When 303 Cafe on Sumner Street closed about a decade ago, it left an undeniable void along Sumner Street. The popular business was one of the first hip gastro pubs to open in the neighborhood long before places like the Quiet Few, Cunard Tavern and Renegades became commonplace.
Sadly, the storefront at 303 Sumner St. has been vacant since 303 Cafe closed, but now a local casual Mexican chain with already established locations in Weymouth and Franklin is looking to activate the space.
At Monday night’s Jeffries Point Neighborhood Association meeting, owner of Santa Fe Burrito Grill Carlos Echavarria, said his company is looking to open its third location in Eastie and will offer typical Mexican fare along with a full bar and indoor and outdoor patio seating.
“We have been looking to do something in the community for a long time and finally we have a great spot,” said Echavarria. “With locations around Massachusetts we are looking to offer casual Mexican food with fresh ingredients and we hope our food concepts will be something the community loves.”
Echavarria said the whole idea behind Sante Fe is to offer good food quickly.
“As you know with the pandemic, we discovered that people like things a little faster,” said Echavarria. “What we’re doing right now at our other location is fast casual service”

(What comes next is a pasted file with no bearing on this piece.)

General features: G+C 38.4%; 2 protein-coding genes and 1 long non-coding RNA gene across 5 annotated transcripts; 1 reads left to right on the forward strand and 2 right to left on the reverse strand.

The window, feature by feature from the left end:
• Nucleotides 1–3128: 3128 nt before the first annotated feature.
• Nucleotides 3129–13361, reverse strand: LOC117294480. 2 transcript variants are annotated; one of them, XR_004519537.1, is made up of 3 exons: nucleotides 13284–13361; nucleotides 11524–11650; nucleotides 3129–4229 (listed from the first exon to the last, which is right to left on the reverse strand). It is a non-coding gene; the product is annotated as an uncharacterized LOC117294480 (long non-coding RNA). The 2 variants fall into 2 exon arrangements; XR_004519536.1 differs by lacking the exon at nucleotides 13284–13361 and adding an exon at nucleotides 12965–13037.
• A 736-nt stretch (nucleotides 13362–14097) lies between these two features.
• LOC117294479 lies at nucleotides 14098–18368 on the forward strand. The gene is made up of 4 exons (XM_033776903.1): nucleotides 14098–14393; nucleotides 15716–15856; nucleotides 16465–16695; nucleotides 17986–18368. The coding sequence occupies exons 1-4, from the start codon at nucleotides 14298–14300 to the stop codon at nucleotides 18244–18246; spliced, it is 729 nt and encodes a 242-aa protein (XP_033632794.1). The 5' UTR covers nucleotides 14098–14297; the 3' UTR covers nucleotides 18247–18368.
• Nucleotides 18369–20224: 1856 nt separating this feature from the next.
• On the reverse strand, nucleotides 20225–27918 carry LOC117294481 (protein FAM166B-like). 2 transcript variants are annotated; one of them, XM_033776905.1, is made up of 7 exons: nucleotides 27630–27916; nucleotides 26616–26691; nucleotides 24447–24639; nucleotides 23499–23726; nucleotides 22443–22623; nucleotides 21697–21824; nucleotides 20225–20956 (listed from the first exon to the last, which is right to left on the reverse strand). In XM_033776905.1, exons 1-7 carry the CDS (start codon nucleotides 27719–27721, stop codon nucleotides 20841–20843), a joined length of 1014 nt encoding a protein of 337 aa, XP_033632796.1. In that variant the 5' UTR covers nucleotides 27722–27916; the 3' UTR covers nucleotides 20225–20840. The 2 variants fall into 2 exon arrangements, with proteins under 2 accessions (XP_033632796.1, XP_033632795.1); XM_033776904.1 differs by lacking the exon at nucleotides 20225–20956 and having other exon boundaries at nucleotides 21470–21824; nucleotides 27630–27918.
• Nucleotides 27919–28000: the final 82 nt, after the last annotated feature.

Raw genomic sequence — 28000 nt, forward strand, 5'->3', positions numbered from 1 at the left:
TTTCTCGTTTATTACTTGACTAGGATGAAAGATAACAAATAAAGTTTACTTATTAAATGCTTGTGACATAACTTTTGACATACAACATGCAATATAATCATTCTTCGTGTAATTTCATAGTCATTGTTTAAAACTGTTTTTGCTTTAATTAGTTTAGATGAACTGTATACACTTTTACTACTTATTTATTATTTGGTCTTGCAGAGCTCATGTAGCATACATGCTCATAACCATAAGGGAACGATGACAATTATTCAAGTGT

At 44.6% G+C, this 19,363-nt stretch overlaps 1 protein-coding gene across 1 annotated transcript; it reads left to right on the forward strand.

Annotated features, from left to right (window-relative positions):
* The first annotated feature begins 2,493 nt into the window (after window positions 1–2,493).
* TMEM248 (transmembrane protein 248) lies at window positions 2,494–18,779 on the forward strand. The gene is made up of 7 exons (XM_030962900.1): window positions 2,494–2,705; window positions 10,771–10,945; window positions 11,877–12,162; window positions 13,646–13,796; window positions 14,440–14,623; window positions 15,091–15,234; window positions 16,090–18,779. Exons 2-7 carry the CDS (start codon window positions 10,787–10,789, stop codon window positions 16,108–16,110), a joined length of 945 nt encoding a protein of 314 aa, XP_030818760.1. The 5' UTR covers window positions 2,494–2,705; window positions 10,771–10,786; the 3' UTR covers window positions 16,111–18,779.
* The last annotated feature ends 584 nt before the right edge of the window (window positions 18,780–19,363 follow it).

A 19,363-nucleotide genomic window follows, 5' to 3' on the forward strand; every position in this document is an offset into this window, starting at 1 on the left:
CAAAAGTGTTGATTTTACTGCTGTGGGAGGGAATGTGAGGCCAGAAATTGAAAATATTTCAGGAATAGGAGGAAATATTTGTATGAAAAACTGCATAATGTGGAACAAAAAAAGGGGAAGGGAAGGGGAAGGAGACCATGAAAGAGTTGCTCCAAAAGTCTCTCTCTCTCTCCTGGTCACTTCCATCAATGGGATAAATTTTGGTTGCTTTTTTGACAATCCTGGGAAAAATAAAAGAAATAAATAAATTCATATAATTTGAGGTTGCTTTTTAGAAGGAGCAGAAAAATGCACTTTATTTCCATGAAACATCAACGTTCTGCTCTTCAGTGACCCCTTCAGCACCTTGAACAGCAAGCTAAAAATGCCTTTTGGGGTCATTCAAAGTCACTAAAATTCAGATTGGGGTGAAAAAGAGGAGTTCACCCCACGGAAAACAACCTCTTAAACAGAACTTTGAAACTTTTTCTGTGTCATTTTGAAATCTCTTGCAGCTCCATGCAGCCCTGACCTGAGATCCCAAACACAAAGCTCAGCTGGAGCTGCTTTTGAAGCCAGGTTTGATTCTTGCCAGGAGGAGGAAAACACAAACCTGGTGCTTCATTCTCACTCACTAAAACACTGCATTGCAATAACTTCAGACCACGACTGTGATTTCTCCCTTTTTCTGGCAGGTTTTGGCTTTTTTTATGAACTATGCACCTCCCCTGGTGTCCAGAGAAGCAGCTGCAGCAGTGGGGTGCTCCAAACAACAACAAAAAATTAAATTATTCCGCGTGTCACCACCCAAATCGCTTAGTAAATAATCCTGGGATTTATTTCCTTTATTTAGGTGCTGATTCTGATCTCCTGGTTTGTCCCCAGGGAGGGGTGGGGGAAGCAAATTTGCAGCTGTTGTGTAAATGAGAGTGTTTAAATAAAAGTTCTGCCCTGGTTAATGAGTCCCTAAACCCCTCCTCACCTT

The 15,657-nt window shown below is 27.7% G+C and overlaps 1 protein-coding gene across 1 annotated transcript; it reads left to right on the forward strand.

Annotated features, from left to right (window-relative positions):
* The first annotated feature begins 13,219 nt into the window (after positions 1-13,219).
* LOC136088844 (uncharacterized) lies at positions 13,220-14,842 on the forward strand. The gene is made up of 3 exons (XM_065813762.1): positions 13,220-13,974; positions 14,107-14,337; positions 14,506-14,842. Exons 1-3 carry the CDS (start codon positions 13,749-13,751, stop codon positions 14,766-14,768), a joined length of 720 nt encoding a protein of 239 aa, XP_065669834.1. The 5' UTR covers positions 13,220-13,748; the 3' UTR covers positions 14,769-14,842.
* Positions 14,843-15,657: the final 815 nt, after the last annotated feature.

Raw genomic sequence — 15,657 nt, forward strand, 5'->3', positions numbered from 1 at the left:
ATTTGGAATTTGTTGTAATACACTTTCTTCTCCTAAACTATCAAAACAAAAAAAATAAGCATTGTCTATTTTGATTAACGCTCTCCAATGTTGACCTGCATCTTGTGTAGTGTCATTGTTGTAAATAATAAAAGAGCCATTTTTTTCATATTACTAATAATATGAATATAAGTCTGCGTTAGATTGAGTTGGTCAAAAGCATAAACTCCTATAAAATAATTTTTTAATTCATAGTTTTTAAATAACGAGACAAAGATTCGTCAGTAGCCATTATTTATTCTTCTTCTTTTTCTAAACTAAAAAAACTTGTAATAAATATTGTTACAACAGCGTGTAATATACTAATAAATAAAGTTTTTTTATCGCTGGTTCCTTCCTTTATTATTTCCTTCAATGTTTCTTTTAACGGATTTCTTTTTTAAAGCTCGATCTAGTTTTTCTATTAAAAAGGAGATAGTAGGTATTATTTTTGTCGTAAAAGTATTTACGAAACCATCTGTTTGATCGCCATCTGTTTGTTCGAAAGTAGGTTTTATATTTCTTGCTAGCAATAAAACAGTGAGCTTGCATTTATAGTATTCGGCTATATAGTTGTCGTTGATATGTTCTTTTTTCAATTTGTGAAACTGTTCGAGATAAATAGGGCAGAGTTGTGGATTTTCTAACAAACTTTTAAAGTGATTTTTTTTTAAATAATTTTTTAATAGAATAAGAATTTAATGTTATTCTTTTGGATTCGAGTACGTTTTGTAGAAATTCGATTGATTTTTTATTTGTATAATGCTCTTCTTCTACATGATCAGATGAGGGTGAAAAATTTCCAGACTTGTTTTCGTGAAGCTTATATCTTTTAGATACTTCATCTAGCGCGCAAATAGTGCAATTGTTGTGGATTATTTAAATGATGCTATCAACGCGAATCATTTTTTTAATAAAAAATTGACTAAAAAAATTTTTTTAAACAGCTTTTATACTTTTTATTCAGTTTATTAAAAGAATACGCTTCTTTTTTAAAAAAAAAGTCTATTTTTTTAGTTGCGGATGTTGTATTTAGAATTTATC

What Echavarria described at Monday’s JPNA meeting is similar to the concept popularized by other Mexcian chains like Chipotle or Anna’s Taqueria, where customers come in, pick their options and either take it home or sit down inside the restaurant to enjoy your meal.
“The menu is a very simple menu,” said Echavarria. “To go along with our indoor dining options we hope to get a full liquor license so we can offer margaritas and different beers. While the space is small it is an amazing layout, with the option for a patio dining in the back for customers.”
Echavarria said Santa Fe would close nightly at 11 Monday through Sunday.
“Usually smaller restaurants are closed on Sunday but the idea here is that sometimes you don’t really want to cook,” said Echavarria. “Our concept is to try to make this location friendly for everybody–including East Boston families. We’re thinking about the whole community. We’re not thinking about having a place that just serves food but a place that sells an experience–a place that the community feels welcomed.”
Some neighbors were concerned that the outdoor patio may be a bit noisy at night but Echavarria said there would be no live music and more of a place where customers can quietly enjoy a meal with family or friends.